423 e-Letters

published between 2006 and 2009

  • Determining wisdom
    Ian D Wacogne

    Johnston makes an important point regarding the judging someone’s competence from the apparent wisdom of their decision. I’m struck by an interesting parallel. As an editor at ADC I see papers which discuss complex predictive tests. Examples of this might be a test to determine the likelihood of a patient surviving a disease process. These papers are submitted at various stages in their genesis.

    Stage one is...

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  • Childhood constipation
    Narayana Murthy Indana

    We read with great interest the systematic review written by pijpers and the response to the article by candy. Functional childhood constipation continues to top the charts in the paediatric out patient clinics and laxatives seem to be a sensible option along with dietary intervention, but the authors say these are not evidence based.

    The authors, after a mammoth systematic literature review, concluded statin...

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  • Marilyn Elizabeth Rogers

    The systematic review of mothers' experiences of bottle feeding conducted by Lakshman et al (2009) is a valuable contribution to the evidence base underpinning care for new mothers by maternity services. As the authors indicate, the Unicef Baby Friendly Initiative (BFI) and recent guidance on post natal care from the National Institute for Health and Clinical Excellence (NICE), whilst promoting breastfeeding, also recogni...

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  • Response from UNICEF UK
    Sue C Ashmore

    UNICEF UK strongly endorses Larkshman, Ogilvie and Ong's conclusion that parents who bottle feed require adequate education in order to minimise the risks. However, the implication within the article that support for breastfeeding through implementation of the WHO/UNICEF Baby Friendly Initiative may cause inadequate care for bottle feeding mothers is to be questioned. The Baby Friendly Initiative standards recommend that...

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  • This could be due to increasing testosterone: the secular trend.
    James M. Howard

    It is my hypothesis that the "secular trend," the increase in size and earlier puberty in children is caused by an increase in the percentage of individuals of higher testosterone within the population over time. The driving force is an increase in women of higher testosterone within the population over time. This exposes their fetuses to higher levels of testosterone in utero. In groups which began the trend with already h...

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  • "When someone stabs you" - more detail requested.
    Andrew W McNinch

    The article documenting children's perspectives of venepuncture in words and drawings is certainly thought-provoking but would be more compelling (and more useful in several ways) if the authors could give as much as possible of the following extra information: the median age of the cohort of 37 children; how the 37 were selected (the implication that they all found venepuncture 'extremely distressing' begs further explana...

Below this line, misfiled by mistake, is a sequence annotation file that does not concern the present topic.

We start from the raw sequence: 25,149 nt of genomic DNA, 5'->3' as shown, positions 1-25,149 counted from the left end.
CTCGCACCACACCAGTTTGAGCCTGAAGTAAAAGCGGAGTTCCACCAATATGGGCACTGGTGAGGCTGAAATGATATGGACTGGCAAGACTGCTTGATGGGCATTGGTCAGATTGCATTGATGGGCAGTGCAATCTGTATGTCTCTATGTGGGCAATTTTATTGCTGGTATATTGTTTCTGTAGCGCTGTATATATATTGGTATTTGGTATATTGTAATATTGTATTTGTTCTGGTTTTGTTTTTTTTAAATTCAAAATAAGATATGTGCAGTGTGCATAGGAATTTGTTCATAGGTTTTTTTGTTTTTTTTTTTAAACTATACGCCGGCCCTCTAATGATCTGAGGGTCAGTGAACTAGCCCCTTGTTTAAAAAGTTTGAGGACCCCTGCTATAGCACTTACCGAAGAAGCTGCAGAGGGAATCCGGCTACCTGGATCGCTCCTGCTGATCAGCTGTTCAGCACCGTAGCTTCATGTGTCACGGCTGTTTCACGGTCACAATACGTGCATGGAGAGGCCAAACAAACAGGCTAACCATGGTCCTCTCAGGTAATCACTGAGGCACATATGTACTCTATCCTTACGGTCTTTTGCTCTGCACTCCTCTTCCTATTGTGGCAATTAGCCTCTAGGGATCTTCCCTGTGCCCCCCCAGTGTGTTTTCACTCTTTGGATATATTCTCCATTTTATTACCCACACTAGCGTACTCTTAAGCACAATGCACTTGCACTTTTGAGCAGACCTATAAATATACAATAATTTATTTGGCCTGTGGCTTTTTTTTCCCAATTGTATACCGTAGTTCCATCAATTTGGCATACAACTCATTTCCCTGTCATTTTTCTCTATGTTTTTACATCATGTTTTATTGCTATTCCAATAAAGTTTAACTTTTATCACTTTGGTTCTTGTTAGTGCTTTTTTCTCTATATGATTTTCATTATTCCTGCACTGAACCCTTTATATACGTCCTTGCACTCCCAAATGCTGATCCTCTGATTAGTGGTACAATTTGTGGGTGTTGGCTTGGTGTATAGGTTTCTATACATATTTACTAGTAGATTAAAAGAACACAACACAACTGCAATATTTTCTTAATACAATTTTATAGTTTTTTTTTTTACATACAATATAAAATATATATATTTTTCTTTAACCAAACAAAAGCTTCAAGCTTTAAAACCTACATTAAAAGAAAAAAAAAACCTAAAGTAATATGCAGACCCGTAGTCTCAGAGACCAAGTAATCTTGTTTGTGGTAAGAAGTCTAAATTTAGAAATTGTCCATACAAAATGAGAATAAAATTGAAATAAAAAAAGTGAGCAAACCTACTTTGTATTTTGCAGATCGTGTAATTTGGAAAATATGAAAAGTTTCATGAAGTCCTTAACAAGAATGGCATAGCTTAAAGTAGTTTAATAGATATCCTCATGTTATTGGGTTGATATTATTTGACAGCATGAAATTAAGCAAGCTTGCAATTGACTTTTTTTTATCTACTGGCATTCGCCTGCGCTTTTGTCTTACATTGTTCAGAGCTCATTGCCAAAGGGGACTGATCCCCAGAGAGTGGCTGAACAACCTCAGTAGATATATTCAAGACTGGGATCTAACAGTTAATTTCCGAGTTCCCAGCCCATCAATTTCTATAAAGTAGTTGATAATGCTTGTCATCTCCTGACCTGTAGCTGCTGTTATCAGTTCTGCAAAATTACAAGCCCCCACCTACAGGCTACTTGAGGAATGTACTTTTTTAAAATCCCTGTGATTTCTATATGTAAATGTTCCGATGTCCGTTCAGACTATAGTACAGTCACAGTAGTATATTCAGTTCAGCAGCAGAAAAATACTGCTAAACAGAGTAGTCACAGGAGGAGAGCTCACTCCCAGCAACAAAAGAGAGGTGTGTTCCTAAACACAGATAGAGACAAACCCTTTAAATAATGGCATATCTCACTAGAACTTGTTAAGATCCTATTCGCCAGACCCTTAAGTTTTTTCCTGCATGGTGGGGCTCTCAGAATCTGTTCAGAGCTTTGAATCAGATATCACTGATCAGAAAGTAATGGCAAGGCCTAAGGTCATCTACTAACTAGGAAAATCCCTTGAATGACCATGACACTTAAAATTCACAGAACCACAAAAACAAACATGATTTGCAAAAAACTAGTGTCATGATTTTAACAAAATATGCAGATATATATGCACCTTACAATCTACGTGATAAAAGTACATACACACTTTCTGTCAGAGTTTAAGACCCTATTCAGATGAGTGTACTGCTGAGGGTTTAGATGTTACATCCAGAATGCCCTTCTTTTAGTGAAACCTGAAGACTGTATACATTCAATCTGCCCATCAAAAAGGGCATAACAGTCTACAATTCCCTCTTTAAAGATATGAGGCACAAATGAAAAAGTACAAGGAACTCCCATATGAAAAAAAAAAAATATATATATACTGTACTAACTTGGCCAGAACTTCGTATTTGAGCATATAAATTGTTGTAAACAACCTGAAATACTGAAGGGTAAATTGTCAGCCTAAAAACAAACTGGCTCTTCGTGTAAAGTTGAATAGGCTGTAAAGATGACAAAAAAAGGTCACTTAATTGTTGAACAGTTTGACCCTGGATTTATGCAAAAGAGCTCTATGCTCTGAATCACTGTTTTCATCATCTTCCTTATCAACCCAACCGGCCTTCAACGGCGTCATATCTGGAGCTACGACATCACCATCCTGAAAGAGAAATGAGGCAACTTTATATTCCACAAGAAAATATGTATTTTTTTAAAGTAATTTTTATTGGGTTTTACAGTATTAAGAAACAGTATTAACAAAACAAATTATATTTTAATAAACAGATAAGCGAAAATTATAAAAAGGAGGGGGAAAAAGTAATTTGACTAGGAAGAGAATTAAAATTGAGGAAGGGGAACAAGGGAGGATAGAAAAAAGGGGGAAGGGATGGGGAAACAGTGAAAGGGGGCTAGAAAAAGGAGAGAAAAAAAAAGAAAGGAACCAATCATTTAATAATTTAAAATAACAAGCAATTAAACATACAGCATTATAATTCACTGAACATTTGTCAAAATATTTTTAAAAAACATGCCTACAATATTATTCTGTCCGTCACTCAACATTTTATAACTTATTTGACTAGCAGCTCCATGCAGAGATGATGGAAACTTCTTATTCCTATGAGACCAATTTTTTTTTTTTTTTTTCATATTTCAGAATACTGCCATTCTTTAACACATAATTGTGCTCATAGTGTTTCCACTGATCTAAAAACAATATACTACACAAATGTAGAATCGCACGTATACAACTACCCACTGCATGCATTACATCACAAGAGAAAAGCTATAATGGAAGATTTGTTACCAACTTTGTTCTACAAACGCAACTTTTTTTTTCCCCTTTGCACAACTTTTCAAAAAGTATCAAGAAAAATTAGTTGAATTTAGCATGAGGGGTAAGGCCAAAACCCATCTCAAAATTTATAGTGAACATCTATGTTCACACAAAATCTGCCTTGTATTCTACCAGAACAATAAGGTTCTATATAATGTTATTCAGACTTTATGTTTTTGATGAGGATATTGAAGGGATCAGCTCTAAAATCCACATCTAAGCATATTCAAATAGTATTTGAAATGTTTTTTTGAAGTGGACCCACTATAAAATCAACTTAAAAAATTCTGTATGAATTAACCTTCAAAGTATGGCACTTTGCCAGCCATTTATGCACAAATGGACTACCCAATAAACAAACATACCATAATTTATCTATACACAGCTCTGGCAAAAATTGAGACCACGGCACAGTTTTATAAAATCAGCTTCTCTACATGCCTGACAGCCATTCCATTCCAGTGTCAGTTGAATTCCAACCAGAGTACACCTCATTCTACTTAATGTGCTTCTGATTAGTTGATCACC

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  • Other Medical Doctors Differ From Dr Ernst's Views on Chiropractic
    Peter L Rome

    The Editor Archives of Disease in Children

    Dr Ernst has been most selective in his perspective on chiropractic. Such a prejudiced view undermines and negates the credibility of his whole argument. He ignores a large volume of some 150 European medical papers on visceral related spinal manipulation which are listed on PubMed*. He also avoids mention of medical textbooks on the topic by such medical colleagues as...

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  • Analysis of the retrieval times of a neonatal on-call transport service
    Daniele Trevisanuto

    Dear Sir, we have read with interest Latif and Berry’s paper in which the authors reported detailed reference times for the various components of the transport service.1 These data could be used for benchmarking and quality improvement in the setting of a centralised transport service.

    Two basic models of neonatal transport have been developed in Europe. These are : (a) dedicated services (or centralised transpo...

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  • Taking on the parents´ perspective
    Thorsten Langer

    With great interest we read the study of Williams et al eliciting the reasons for the presentation of children in non-urgent cases in an Australian paediatric emergency department (PED), a problem also well known in other countries. They found that parents’ presenting behaviour is appropriate according to the level of seriousness of the child’s state they perceive.

    We absolutely agree with the authors’ results...

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  • Response to eletter by Egware B Odeka et al
    David A Spencer

    We thank Odeka et al for their comments regarding our follow-up study of children admitted to hospital with community-acquired pneumonia (CAP). They are correct in their initial 2 observations that the study did not measure premorbid lung function or bronchial hyperreactivity. These measurements were not an objective of the present study therefore were not included in study design. Inclusion was limited by the retrospectiv...

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